A Lesson

by John Wentworth Chapin

“We never know what you're saying to us,” she says. I laugh, because this should be funny, but it's not.

“What a pleasure to know that my pearls of wisdom fall on deaf ears,” I say.

“Like that,” she says. She's the worst student in my Modern Film class and we're alone at a bar.

She is just a few years younger than I, back in college. She doesn't know how to organize or articulate her thoughts, but she has killer instincts. We watched a film in class and she said something brilliant; the sheep surrounding her stared blankly. So I educed, elaborated, expounded — all the verbs necessary to make her observation an insight.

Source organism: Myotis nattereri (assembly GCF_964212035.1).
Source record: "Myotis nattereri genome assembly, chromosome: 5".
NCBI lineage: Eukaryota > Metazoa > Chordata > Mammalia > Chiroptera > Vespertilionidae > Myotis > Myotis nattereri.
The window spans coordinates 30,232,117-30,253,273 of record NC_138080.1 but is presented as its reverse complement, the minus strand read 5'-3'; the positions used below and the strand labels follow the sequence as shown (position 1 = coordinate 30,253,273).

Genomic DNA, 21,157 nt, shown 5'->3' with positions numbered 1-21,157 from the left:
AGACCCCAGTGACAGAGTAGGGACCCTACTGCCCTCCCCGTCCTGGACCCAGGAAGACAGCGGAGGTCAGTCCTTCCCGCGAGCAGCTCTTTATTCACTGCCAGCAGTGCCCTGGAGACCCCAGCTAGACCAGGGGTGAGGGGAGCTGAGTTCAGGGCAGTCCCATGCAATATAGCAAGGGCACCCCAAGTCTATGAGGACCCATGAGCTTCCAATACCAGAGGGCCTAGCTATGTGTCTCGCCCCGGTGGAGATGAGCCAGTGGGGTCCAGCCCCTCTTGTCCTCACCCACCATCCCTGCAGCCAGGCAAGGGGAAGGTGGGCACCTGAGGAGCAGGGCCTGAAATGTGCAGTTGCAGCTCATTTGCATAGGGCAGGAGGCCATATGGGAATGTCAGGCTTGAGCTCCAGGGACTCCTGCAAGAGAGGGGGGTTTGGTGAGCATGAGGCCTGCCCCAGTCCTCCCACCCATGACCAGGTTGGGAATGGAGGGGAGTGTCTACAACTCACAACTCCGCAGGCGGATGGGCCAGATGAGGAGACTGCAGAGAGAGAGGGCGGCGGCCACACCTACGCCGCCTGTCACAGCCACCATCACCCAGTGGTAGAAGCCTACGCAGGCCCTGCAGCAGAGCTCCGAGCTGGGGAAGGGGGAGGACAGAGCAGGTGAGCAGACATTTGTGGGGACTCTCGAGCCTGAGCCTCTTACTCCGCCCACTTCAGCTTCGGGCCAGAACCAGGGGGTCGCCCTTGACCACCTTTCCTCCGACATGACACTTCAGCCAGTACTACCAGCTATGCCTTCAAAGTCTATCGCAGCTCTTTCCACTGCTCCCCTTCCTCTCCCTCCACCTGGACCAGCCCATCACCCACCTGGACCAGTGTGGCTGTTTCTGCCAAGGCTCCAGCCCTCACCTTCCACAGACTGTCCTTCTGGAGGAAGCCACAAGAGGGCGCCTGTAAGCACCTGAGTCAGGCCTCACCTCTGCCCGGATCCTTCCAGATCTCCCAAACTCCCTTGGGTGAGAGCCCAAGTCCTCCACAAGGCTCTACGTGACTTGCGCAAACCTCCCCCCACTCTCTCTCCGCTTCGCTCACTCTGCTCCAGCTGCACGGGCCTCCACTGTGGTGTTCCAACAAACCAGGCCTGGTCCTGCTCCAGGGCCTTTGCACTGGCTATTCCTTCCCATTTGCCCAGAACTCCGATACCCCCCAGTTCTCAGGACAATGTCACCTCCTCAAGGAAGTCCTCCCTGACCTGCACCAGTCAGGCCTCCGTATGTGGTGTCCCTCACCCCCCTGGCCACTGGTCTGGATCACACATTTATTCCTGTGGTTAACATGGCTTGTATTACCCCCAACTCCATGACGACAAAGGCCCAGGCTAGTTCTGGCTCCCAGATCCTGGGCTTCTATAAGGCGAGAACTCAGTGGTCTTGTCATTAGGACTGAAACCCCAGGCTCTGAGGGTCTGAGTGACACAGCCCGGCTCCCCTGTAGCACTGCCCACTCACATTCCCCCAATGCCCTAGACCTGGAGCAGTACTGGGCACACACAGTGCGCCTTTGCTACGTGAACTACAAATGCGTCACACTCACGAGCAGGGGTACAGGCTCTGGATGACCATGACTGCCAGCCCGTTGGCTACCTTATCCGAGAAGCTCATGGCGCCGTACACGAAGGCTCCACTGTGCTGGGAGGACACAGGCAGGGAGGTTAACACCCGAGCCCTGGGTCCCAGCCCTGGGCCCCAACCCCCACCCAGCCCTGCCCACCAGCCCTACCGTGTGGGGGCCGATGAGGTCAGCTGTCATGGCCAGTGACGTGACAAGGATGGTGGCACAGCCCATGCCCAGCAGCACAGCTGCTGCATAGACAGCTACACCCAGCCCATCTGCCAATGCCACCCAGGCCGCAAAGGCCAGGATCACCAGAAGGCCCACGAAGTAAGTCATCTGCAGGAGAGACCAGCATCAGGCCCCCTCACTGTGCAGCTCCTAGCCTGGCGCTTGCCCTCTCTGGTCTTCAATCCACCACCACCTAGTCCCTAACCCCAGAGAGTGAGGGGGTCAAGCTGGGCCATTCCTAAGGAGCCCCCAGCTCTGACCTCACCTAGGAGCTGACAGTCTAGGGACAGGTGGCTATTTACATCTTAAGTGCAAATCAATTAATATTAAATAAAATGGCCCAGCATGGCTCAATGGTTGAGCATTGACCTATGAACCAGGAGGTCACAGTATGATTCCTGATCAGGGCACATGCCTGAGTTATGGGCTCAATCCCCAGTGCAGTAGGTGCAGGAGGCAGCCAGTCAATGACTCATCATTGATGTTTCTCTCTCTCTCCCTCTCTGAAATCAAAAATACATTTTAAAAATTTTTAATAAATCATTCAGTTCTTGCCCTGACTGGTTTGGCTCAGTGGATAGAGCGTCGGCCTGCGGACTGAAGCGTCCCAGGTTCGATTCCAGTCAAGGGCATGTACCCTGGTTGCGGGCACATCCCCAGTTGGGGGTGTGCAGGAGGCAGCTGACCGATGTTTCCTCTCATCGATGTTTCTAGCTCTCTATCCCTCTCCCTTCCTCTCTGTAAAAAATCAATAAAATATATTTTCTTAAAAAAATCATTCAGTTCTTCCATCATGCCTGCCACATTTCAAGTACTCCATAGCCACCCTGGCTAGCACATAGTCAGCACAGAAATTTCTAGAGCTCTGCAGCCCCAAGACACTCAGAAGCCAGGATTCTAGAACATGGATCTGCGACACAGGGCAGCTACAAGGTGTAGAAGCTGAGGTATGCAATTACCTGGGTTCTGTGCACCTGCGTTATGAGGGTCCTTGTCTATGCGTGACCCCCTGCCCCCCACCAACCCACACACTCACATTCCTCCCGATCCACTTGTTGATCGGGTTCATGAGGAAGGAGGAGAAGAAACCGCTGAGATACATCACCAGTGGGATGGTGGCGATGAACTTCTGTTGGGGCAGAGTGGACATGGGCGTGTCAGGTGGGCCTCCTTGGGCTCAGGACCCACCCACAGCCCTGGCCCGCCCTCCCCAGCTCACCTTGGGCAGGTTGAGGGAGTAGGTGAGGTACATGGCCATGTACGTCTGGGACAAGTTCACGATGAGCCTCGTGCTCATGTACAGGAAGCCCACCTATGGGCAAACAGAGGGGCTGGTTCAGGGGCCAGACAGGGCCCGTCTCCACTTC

“No,” she said, when I reframed her observation, “that's not what I meant.”

The rest of the class chewed its cud. I was left to elucidate or shut up.

“Perhaps you could clarify your point,” I offered. She repeated, eerily verbatim, her observation that prompted my diatribe.



They understood what she was saying. I understood it; but no one understands me. This is what prompted me to follow her after class to this bar and act surprised when I walked in and saw her there. She didn't look surprised; in fact, she casually nodded me over.

“You act as though you expected me,” I said.

She shrugged. I understood exactly what she meant.